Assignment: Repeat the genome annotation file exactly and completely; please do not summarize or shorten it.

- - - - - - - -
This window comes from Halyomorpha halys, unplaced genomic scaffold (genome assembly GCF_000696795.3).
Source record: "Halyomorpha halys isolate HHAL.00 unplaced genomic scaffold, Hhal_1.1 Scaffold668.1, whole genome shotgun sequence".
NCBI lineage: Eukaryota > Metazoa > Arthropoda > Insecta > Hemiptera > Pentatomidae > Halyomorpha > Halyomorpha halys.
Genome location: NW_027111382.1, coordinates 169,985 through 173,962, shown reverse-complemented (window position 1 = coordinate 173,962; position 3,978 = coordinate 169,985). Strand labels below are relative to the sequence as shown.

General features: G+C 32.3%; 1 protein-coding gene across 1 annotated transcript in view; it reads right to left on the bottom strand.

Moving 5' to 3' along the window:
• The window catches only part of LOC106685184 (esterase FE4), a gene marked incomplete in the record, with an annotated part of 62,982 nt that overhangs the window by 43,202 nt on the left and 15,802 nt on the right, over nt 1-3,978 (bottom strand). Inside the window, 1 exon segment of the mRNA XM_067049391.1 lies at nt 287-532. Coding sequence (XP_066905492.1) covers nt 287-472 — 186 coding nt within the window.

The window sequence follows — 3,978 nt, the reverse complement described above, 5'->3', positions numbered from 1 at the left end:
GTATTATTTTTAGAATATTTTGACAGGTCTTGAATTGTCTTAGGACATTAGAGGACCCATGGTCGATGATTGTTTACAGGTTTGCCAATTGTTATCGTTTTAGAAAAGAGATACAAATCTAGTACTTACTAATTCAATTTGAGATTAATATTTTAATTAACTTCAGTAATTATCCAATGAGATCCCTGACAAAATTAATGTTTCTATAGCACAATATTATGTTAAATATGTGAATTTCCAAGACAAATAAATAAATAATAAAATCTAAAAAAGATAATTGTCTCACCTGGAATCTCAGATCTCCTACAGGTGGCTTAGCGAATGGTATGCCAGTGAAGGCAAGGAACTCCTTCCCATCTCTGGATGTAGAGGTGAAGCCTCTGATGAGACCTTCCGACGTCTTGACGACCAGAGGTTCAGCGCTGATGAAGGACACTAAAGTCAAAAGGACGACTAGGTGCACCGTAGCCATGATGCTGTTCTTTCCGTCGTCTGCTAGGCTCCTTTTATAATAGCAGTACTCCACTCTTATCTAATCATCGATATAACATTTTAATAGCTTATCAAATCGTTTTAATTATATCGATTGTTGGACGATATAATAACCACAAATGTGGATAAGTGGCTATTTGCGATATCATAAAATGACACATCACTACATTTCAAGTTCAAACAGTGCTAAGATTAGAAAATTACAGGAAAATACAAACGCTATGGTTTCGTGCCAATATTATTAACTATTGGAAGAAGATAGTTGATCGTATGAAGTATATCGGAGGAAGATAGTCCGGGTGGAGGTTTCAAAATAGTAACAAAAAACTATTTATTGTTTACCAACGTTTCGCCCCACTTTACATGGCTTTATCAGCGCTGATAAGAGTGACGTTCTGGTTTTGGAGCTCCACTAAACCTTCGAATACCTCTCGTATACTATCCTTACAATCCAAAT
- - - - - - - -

This window comes from Halyomorpha halys, unplaced genomic scaffold (genome assembly GCF_000696795.3).
Source record: "Halyomorpha halys isolate HHAL.00 unplaced genomic scaffold, Hhal_1.1 Scaffold668.1, whole genome shotgun sequence".
NCBI lineage: Eukaryota > Metazoa > Arthropoda > Insecta > Hemiptera > Pentatomidae > Halyomorpha > Halyomorpha halys.
Genome location: NW_027111382.1, coordinates 169,985 through 173,962, shown reverse-complemented (window position 1 = coordinate 173,962; position 3,978 = coordinate 169,985). Strand labels below are relative to the sequence as shown.

General features: G+C 32.3%; 1 protein-coding gene across 1 annotated transcript in view; it reads right to left on the bottom strand.

Moving 5' to 3' along the window:
• The window catches only part of LOC106685184 (esterase FE4), a gene marked incomplete in the record, with an annotated part of 62,982 nt that overhangs the window by 43,202 nt on the left and 15,802 nt on the right, over nt 1-3,978 (bottom strand). Inside the window, 1 exon segment of the mRNA XM_067049391.1 lies at nt 287-532. Coding sequence (XP_066905492.1) covers nt 287-472 — 186 coding nt within the window.

The window sequence follows — 3,978 nt, the reverse complement described above, 5'->3', positions numbered from 1 at the left end:
GTATTATTTTTAGAATATTTTGACAGGTCTTGAATTGTCTTAGGACATTAGAGGACCCATGGTCGATGATTGTTTACAGGTTTGCCAATTGTTATCGTTTTAGAAAAGAGATACAAATCTAGTACTTACTAATTCAATTTGAGATTAATATTTTAATTAACTTCAGTAATTATCCAATGAGATCCCTGACAAAATTAATGTTTCTATAGCACAATATTATGTTAAATATGTGAATTTCCAAGACAAATAAATAAATAATAAAATCTAAAAAAGATAATTGTCTCACCTGGAATCTCAGATCTCCTACAGGTGGCTTAGCGAATGGTATGCCAGTGAAGGCAAGGAACTCCTTCCCATCTCTGGATGTAGAGGTGAAGCCTCTGATGAGACCTTCCGACGTCTTGACGACCAGAGGTTCAGCGCTGATGAAGGACACTAAAGTCAAAAGGACGACTAGGTGCACCGTAGCCATGATGCTGTTCTTTCCGTCGTCTGCTAGGCTCCTTTTATAATAGCAGTACTCCACTCTTATCTAATCATCGATATAACATTTTAATAGCTTATCAAATCGTTTTAATTATATCGATTGTTGGACGATATAATAACCACAAATGTGGATAAGTGGCTATTTGCGATATCATAAAATGACACATCACTACATTTCAAGTTCAAACAGTGCTAAGATTAGAAAATTACAGGAAAATACAAACGCTATGGTTTCGTGCCAATATTATTAACTATTGGAAGAAGATAGTTGATCGTATGAAGTATATCGGAGGAAGATAGTCCGGGTGGAGGTTTCAAAATAGTAACAAAAAACTATTTATTGTTTACCAACGTTTCGCCCCACTTTACATGGCTTTATCAGCGCTGATAAGAGTGACGTTCTGGTTTTGGAGCTCCACTAAACCTTCGAATACCTCTCGTATACTATCCTTACAATCCAAAT